Developing new medications and getting them from the lab to your neighborhood pharmacy (or mailbox) as safe and effective - is a long, complicated process, requiring a great deal of care. You may have heard about this new medication. Here’s a brief report.
What is Relovair?
Relovair is a new medication for COPD that is currently being tested in people who have COPD. It is combination of two medications: Fluticasone Furoate (an inhaled corticosteroid which is the scientific name for Flovent®) and Vilanterol Trifenatate, (a long-acting beta2 agonist, or L.A.B.A., that is in the same category as Serevent® and Foradil®).
Relovair is meant to be taken only once a day. Patients using it in the studies are being dosed using a single step activation inhaler.
Relovair is being developed by Glaxo Smith Kline, the makers of Advair®, Flovent®, Serevent®, and Ventolin® HFA, among others. GSK is working on Relovair in partnership with a company by the name of Theravance.
Studies look at lung function
Two six-month trials testing the effectiveness and safety of Relovair have been completed. In the early phase of the trials, results have not been quite as good as hoped, although they do pass regulatory approval.
Relovair has been tested against placebo, looking at lung function in about 2,200 patients with moderate to severe COPD. Note: A placebo contains no medication. For example, a placebo inhaler would contain only propellant, but no active ingredient. Placebos are used in research studies so patients in the study do not know if they are taking the real medication or not.
- In patients using Relovair vs. placebo, the FEV1 (the volume of air they blew out in the first second of a long exhalation – a key indicator for severity of COPD) was statistically better.
- In patients using Relovair vs. Fluticasone, the inhaled corticosteroid component only, the FEV1 was also statistically better.
- But in tests with Relovair vs. Valanterol, the long acting bronchodilator component alone, although results showed that lung function was better with Relovair, it was not as statistically significant.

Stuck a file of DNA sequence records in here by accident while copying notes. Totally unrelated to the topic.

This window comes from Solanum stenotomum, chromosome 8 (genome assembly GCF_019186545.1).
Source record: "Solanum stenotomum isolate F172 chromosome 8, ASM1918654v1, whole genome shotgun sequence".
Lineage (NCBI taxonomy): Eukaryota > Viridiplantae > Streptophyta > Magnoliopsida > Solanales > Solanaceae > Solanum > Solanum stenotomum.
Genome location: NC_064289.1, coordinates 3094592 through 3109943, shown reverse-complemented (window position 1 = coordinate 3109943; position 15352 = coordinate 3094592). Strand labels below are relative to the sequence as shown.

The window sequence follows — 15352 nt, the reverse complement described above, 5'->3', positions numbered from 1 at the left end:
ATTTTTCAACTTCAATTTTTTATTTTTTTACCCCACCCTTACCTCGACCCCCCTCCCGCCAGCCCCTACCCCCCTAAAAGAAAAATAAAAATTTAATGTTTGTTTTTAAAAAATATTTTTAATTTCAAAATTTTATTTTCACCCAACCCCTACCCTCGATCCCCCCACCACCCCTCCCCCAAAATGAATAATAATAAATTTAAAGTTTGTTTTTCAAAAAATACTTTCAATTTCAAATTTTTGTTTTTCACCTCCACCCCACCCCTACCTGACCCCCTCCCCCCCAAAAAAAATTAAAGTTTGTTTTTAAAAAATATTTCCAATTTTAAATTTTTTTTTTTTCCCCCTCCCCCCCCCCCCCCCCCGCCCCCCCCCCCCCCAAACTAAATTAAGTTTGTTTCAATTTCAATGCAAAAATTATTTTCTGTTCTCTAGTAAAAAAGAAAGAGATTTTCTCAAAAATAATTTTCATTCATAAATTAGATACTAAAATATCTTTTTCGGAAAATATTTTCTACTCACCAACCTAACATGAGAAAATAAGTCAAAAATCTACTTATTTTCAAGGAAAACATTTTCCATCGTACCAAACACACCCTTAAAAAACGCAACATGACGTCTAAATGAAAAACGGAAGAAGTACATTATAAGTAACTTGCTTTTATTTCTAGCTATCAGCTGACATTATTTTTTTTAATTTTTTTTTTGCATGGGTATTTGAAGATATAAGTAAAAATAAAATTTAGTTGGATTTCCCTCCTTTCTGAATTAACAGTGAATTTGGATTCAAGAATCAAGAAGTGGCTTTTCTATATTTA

Studies looking at other aspects of life with COPD
More studies are yet to be completed. One is a large study being done in 16,000 COPD patients.
Each study has a goal, a certain aspect of life with COPD that is being tested.
The primary goal of this phase is to assess the potential for Relovair to improve survival in patients who have both COPD and a history of, or are at risk from, cardiovascular disease.
A secondary goal will evaluate the effect of Relovair compared with placebo on the rate of decline in lung function, as well as on cardiovascular problems including cardiovascular death, heart attacks and strokes. One of the things they’ll be assessing in particular is arterial wall stiffness.
The studies as a whole are being conducted widely - across 1,100 global sites.
What’s the timeline?
So, what does this mean for you? When might Relovair become available? Don’t get too excited just yet! It takes a while to make sure that new medications are safe and effective before they reach your pharmacy. The makers of Relovair will begin the long process of approval in the middle of this year, 2012. They will be filing for use in the treatment of COPD in the U.S. and Europe – and as a treatment for asthma in Europe.
Jane M. Martin is a licensed respiratory therapist, teacher and the founder and director of http://www.Breathingbetterlivingwell.com and the author of Live Your Life With COPD: 52 Weeks of Health, Happiness and Hope and Breathe Better, Live in Wellness: Winning Your Battle Over Shortness of Breath.